By Sgt. Alan GrazianoFebruary 28, 2013
FORT CAMPBELL, Ky. - The Clarksville, Tenn., area is a community that is like an extension of a military base. As you leave the premises of Fort Campbell, you are immediately emerged into the city, but many things look familiar.
While driving through the city on Fort Campbell Boulevard, it's hard to miss the multitude of flags hanging from many buildings, proudly displaying the Screaming Eagles emblem of the 101st Airborne Division (Air Assault), Fort Campbell's only Division.
To educate this local community, a group of soldiers from the 3rd Brigade Combat Team, 101st Airborne Division (Air Assault) visited and taught three classes of 5th graders at Clarksville's Liberty Elementary School Feb. 22 about famous and heroic black soldiers who have served in the 101st. The school has been assigned to the brigade through the Adopt a School Program.
"I thought it went well. The students enjoyed it," said Melinda Riggins, the school's librarian. "A lot of their families are involved in the military, but they like that contact with military people, so I think it went very well."
February has been designated as Black History Month by every U.S. president since Gerald Ford did so in 1976 to celebrate African-American achievements that were often overlooked.
"It was great to get a chance to talk to some young, inspiring minds and educate them - not just on military history, but African-American military history," said Capt. Duwayne Ruffin, the Rear-Detachment commander of the 626th Brigade Support Battalion and the speaker of the presentation.
The students sounded very surprised to hear that rock and roll legend Jimi Hendrix once served in the ranks of the 101st, then known as Pvt. James Hendrix, and that he began his music-playing career in Clarksville and Nashville, Tenn., after being stationed at Fort Campbell.
"They were pretty receptive because we had some African-Americans who went off and did famous things," said Ruffin. "Everybody was obviously excited about Jimi Hendrix and Dancing with the Stars winner Cpl. (J.R.) Martinez."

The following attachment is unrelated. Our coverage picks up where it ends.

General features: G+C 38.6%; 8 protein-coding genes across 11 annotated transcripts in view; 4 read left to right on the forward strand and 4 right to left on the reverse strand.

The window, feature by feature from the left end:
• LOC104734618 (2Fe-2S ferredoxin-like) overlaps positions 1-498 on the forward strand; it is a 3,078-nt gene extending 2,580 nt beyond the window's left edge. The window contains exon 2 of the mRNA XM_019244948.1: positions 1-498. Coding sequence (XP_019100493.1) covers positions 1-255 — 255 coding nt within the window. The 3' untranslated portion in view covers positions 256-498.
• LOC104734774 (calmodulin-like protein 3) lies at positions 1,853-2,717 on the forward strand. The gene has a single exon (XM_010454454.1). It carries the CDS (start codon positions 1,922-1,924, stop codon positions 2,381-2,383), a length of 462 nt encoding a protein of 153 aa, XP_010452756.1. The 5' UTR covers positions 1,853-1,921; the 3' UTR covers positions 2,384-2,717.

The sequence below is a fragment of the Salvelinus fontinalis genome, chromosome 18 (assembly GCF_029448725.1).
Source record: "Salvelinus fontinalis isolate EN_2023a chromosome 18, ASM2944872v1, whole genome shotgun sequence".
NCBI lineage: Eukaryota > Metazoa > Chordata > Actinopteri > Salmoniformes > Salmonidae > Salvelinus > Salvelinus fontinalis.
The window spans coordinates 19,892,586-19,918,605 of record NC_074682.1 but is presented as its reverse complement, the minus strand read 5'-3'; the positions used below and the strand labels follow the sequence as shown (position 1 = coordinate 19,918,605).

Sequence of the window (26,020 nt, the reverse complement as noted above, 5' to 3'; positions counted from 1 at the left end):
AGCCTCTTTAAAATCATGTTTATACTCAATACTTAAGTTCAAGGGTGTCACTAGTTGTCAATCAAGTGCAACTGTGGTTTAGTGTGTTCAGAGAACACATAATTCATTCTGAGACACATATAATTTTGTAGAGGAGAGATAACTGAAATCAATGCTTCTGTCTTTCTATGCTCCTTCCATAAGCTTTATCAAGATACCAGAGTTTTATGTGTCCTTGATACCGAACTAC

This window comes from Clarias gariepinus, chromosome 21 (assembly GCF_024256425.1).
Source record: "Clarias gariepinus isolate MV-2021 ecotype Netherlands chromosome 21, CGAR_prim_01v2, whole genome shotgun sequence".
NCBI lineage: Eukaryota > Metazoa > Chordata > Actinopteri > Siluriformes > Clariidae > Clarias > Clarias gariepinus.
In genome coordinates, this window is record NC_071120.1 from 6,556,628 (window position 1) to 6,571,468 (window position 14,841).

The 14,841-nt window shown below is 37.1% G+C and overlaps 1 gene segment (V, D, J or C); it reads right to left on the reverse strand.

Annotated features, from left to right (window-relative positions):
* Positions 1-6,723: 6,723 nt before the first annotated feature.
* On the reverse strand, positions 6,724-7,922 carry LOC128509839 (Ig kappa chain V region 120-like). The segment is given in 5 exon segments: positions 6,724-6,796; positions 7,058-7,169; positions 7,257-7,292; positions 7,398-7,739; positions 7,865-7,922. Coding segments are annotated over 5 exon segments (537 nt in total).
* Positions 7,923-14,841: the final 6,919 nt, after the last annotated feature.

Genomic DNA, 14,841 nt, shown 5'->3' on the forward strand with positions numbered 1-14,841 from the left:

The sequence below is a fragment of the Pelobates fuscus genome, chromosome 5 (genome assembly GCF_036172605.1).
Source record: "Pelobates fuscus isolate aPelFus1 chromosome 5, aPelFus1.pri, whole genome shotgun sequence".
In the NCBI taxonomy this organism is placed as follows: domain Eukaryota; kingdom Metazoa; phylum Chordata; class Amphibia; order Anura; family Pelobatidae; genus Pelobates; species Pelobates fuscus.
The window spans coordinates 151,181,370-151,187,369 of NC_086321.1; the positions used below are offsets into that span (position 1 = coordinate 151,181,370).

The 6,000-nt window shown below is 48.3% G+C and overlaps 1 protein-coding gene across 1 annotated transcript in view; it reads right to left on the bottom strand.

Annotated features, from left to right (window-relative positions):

Although Hendrix did not perform well during his short time in the Army, he soon found his true calling as a musician and later evolved into a pop culture icon. He was considered by many, including Rolling Stones Magazine, as the greatest guitarist of all time.
Members of the school faculty also learned a thing or two.
"I myself did not know about Jimi Hendrix, so that was really interesting," Riggins said after the presentation.
They also seemed very interested to hear about Cpl. J.R. Martinez, a half black, half Hispanic soldier of the 101st who suffered severe burns on about 40 percent of his body while serving in Iraq in 2003.
While he was recovering in the Brooke Army Medical Center, undergoing 33 surgeries including skin grafts and cosmetic surgeries, his optimism inspired other burn patients and in later years, he spoke to many other audiences as an inspirational speaker.
He went on to be an actor on the TV drama "All My Children" and winner of ABC Network's "Dancing with the Stars" in Season 13.
Riggins said that soldiers such as Martinez and other successful and resilient members of the 101st Airborne Division have a very positive influence on her students.
"Some of their parents, fathers especially, are deployed or may not even have a large role in their lives," she said. "I think a positive male role model is good for them; somebody who is successful and really doing something with their life."
Another influential black soldier from Fort Campbell was Gen. Colin Powell, who commanded the Division's 2nd Brigade in 1976 and later went on to become chairman of the Joint Chiefs of Staff, the highest ranking title in the U.S. military, and then served as President George W. Bush's secretary of state for several years.
As a military-focused history presentation, the lesson coincided well with what the students have been learning about.
"With them talking right now about World War II, it definitely has a big military idea in their mind," Riggins said.
The students also learned about the Division's two African-American Medal of Honor recipients, Sgt. 1st Class Webster Anderson, an artilleryman from 2nd Battalion, 320th Field Artillery Regiment and Staff Sgt. Clifford Sims, an infantryman assigned to the Division's 2nd Battalion, 501st Infantry Regiment - both served in Vietnam.
Ruffin said that teaching the students about the black history of the 101st Airborne Division was an important opportunity to strengthen the ongoing relationship between the unit and the school.
"The relationship we have with the Montgomery and Christian County schools definitely needs to continue to be enhanced because we get our resources from them and vice versa, so we have to continue to give back," said Ruffin.
At the end of the presentation, a student said that he was inspired to join the Army when he grows up. If he ever becomes a Screaming Eagle, he will be provided the opportunity to do great things in life and inspire others as well.